Last week a friend came to my house and for a hostess gift, gave me a bag of fruit that included a fresh coconut. Because I don’t have a hammer in the house, I took the coconut to some young friends who freed it from its tough shell. Now I have the inside (the milk is dried up) and I want to try to grate it and use it for something toothsome. I’ve never used fresh coconut, so I’m eager to try.
The coconut made me think of when I was five years old. My parents took me and my two younger siblings in a pickup loaded with stuff, and drove from VA to El Salvador. My mom was creative in finding ways to pass the time–I remember little bags of M&M’s and crayons. I haven’t retained many details of the trip, but general impressions like the smell of gas at the filling stations and packing and unpacking at the border, and people speaking a language I couldn’t understand. I would take naps on the floor on the passenger side, my body in the shape of an L, with my legs between the seat and the door, and my sister between me and the seat.
My grandparents, aunts, and uncle lived at a children’s home in El Salvador, and this is where the coconut memory comes in. I remember watching my uncle, a young teen, shinny up a coconut tree and cut off a furry brown ball with the machete hanging from his belt. Down on the ground, he sliced off the top of the coconut with his machete and let us drink the milk inside. I don’t remember how it tasted, only the event.
Maybe my love of the open road and the next horizon started when I was five. Maybe it’s in my genes from parents and grandparents who love globetrotting. I don’t know. I remember feeling peaceful and calm and happy, squished in that pickup, though I’m sure I was cross sometimes. I think I remember crying once because I was hot and miserable.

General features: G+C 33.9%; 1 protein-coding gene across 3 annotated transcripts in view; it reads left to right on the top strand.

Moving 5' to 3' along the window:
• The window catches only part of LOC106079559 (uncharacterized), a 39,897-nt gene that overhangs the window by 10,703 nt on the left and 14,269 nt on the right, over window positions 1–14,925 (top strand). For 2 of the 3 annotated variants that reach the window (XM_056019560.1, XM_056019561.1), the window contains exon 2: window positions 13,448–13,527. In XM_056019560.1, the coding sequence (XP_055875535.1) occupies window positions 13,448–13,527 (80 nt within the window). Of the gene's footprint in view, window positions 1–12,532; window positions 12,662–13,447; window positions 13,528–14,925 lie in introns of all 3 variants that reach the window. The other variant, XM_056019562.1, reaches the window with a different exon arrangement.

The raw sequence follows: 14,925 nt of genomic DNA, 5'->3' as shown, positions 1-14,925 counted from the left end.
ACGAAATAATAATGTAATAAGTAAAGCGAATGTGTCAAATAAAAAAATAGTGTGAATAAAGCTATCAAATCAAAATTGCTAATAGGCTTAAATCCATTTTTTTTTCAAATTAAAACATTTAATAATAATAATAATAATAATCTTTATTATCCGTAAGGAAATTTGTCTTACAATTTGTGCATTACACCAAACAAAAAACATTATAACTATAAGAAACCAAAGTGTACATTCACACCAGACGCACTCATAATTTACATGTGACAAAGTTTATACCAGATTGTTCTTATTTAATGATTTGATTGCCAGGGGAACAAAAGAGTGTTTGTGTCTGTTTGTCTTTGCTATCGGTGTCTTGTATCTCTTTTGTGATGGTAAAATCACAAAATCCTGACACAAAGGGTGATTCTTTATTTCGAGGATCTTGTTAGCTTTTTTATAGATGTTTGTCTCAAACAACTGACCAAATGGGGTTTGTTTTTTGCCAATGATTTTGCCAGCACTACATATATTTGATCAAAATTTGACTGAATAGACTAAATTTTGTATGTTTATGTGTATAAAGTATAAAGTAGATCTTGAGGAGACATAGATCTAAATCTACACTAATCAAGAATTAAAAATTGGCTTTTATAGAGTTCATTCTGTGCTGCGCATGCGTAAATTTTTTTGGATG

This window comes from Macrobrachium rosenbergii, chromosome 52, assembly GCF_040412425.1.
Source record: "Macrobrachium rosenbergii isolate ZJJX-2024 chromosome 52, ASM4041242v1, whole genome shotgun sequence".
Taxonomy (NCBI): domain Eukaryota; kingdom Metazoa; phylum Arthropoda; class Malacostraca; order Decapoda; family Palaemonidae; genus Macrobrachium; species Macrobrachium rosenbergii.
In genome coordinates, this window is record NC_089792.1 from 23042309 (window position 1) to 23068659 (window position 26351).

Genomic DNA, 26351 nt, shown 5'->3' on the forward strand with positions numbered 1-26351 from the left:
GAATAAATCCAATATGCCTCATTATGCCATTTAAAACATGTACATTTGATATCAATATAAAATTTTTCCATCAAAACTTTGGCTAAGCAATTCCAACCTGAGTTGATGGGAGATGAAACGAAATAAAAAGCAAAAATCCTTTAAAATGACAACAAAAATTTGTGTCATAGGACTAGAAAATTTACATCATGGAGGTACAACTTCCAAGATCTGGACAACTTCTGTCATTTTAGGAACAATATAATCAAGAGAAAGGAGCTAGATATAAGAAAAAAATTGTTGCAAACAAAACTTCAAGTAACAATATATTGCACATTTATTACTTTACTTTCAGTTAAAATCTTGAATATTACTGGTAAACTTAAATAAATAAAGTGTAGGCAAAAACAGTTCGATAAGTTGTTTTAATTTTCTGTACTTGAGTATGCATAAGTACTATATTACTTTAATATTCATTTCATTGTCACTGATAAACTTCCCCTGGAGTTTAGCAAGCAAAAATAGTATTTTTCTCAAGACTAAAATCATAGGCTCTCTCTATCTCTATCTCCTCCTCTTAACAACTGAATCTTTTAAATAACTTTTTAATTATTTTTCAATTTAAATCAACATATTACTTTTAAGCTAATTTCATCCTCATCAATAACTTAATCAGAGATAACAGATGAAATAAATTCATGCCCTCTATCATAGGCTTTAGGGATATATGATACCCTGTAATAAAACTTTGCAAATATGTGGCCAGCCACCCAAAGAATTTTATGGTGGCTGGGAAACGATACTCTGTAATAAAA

Sometimes my itchy feet get me into trouble because although I’m fond of comfort, I’m not satisfied with just staying and settling into endless routine. Maybe sometime I’ll grow up and be ok with dailyness, and not pine for adventure and new vistas every day. I have sandy feet too. I’ve traveled enough that I’ve been able to revisit some places, and that has its own thrill. Like traveling with my family and happening to drive past the church in Switzerland that was the live recording studio when I was with Faith Builders Chorale five years earlier.
One of my impossible dreams to have a sail boat. I know I could never actually do the work, but it’s a fun dream. A friend suggested that I name it “Sandy Feet” which is a brilliant idea. It means I’ll always come back.